Republicans shouldn’t cave on the minimum wage

A historic McDonald's restaurant in Downey, California. McDonald's just announced it would raise pay at company-owned stores -- without a change in minimum wage laws. Reuters photo by Lucy Nicholson.

A historic McDonald’s restaurant in Downey, California. McDonald’s just announced it would raise pay at company-owned stores — without a change in minimum wage laws. Reuters photo by Lucy Nicholson.

Coming as it did on April Fools Day, the recent news that Republicans and Democrats had been secretly negotiating a minimum wage increase seemed like a bad joke. Republicans are supposed to favor the free market; minimum wage laws are a classic example of government intervention in the marketplace. Every single time a state or the federal government raises the minimum wage, it’s an example of government increasing regulations on businesses. This should be exactly the sort of issue that unifies Republicans, rather than divide them.

Unfortunately, backroom deals that end up getting Democrats what they want aren’t uncommon for Republicans, in Augusta or in Washington. In this case, it is unclear that Republicans will get anything at all in exchange for completely caving on one of the Democrats’ top issues. It appears possible that some sort of change in child labor laws might be sought in exchange, but that is hardly an even trade.

Left-wing groups have, after all, made a minimum wage increase a major issue in recent years. They’ve used it to pummel Republican candidates at the state and federal levels in recent elections, both in Maine and nationwide. They’ve organized referendum campaigns to increase it, and they’ve used it to motivate their base. It has increasingly become a central issue for liberals around the nation.

Moreover, this is not an issue that can simply be taken off the table. No matter what the Legislature might decide now on the minimum wage, liberal groups will keep pressing for a higher rate. They’ll view any kind of compromise as a half-measure and move forward with their plans to take it to referendum. Even if Republicans agree to an increase, it will still be used as an attack against them in campaigns. Maine Democrats have already shown that they’re willing to attack Republicans for bipartisan agreements; that will happen here as well.

Historically, Maine Republicans have consistently argued that our economic policies put us at a competitive disadvantage vis-a-vis New Hampshire. That’s been a major part of the argument in favor of the governor’s proposed tax changes, for example. The minimum wage is part of that as well, however: New Hampshire sits at the federal rate while Maine’s is already higher. By giving in on the minimum wage, Maine Republicans are essentially tossing the New Hampshire argument out the window for the foreseeable future.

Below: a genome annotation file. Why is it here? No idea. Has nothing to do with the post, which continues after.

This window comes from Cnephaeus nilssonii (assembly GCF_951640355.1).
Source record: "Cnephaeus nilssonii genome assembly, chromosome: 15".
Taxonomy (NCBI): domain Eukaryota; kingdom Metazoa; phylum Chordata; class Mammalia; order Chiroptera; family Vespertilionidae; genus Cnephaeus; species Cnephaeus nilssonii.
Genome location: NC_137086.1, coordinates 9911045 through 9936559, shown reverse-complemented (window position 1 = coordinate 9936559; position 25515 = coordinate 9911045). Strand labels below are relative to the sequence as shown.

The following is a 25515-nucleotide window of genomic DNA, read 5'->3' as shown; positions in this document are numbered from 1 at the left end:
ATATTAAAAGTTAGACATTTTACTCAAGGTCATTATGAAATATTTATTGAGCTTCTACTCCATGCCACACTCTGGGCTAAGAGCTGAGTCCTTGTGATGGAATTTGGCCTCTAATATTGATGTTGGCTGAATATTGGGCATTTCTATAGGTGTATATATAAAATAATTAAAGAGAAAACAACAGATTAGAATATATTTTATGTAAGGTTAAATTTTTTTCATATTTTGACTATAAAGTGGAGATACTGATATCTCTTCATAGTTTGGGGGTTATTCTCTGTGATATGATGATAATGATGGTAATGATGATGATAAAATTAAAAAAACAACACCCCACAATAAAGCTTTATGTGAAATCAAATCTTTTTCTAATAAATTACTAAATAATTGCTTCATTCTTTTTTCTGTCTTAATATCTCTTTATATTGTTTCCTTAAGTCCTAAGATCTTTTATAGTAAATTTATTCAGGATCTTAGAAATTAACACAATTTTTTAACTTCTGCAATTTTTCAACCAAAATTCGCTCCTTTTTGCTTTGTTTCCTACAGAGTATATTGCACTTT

Republicans shouldn’t be giving in on a minimum wage increase at all, but if they do consider an increase, it should only be for major concessions from Democrats. The GOP should be demanding action on top issues — like welfare reform, eliminating the income tax or right to work. If the Democrats aren’t willing to consider that, these negotiations aren’t serious and should be halted immediately.

If these talks are to continue, they should be held out in the open, not behind closed doors. That way, all affected citizens (whether employees or business owners) — not just the ones who know the right people — can be involved in the talks. Voters have a right to know what is being discussed in Augusta and to be involved directly if they so choose.

The only way to guarantee that, yet again, Republicans don’t give in on an issue for no reason is to shine the light of transparency on these covert talks. If legislators truly believe these negotiations are worthwhile, they should have nothing to fear from having them in the public. They owe it to all of us, as citizens and as taxpayers, to conduct their business in the open. We owe it to ourselves to demand it.

Jim Fossel

About Jim Fossel

Originally from Alna, Jim Fossel has volunteered with a number of campaigns over the years, including for Peter Mills for Governor in 2006. He previously worked for U.S. Senator Susan Collins and House Republican Leader Josh Tardy.